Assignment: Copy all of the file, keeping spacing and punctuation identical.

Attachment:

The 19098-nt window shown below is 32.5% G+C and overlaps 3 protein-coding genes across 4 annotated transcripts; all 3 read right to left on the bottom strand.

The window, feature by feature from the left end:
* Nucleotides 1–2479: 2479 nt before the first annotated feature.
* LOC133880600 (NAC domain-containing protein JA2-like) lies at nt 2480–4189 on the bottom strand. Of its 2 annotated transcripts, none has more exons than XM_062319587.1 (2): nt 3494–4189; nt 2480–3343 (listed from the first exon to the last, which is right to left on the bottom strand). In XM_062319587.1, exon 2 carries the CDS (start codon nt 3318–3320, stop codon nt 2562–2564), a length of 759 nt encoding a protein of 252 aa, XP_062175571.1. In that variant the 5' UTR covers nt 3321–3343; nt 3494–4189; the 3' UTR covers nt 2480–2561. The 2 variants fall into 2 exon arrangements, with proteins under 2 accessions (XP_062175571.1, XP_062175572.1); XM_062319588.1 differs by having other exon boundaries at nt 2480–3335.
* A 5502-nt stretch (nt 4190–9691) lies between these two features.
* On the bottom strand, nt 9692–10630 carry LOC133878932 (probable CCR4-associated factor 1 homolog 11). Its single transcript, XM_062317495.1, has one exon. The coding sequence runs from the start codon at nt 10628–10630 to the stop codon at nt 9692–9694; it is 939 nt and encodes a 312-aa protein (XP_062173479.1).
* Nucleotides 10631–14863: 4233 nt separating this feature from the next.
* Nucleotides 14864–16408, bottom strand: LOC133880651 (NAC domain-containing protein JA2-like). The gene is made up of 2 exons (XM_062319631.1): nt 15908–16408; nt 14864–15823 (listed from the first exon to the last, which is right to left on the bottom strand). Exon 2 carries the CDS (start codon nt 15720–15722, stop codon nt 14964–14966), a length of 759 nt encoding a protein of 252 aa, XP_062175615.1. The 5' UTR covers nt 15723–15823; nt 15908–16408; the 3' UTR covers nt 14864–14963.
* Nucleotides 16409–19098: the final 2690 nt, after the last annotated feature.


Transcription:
The 19098-nt window shown below is 32.5% G+C and overlaps 3 protein-coding genes across 4 annotated transcripts; all 3 read right to left on the bottom strand.

The window, feature by feature from the left end:
* Nucleotides 1–2479: 2479 nt before the first annotated feature.
* LOC133880600 (NAC domain-containing protein JA2-like) lies at nt 2480–4189 on the bottom strand. Of its 2 annotated transcripts, none has more exons than XM_062319587.1 (2): nt 3494–4189; nt 2480–3343 (listed from the first exon to the last, which is right to left on the bottom strand). In XM_062319587.1, exon 2 carries the CDS (start codon nt 3318–3320, stop codon nt 2562–2564), a length of 759 nt encoding a protein of 252 aa, XP_062175571.1. In that variant the 5' UTR covers nt 3321–3343; nt 3494–4189; the 3' UTR covers nt 2480–2561. The 2 variants fall into 2 exon arrangements, with proteins under 2 accessions (XP_062175571.1, XP_062175572.1); XM_062319588.1 differs by having other exon boundaries at nt 2480–3335.
* A 5502-nt stretch (nt 4190–9691) lies between these two features.
* On the bottom strand, nt 9692–10630 carry LOC133878932 (probable CCR4-associated factor 1 homolog 11). Its single transcript, XM_062317495.1, has one exon. The coding sequence runs from the start codon at nt 10628–10630 to the stop codon at nt 9692–9694; it is 939 nt and encodes a 312-aa protein (XP_062173479.1).
* Nucleotides 10631–14863: 4233 nt separating this feature from the next.
* Nucleotides 14864–16408, bottom strand: LOC133880651 (NAC domain-containing protein JA2-like). The gene is made up of 2 exons (XM_062319631.1): nt 15908–16408; nt 14864–15823 (listed from the first exon to the last, which is right to left on the bottom strand). Exon 2 carries the CDS (start codon nt 15720–15722, stop codon nt 14964–14966), a length of 759 nt encoding a protein of 252 aa, XP_062175615.1. The 5' UTR covers nt 15723–15823; nt 15908–16408; the 3' UTR covers nt 14864–14963.
* Nucleotides 16409–19098: the final 2690 nt, after the last annotated feature.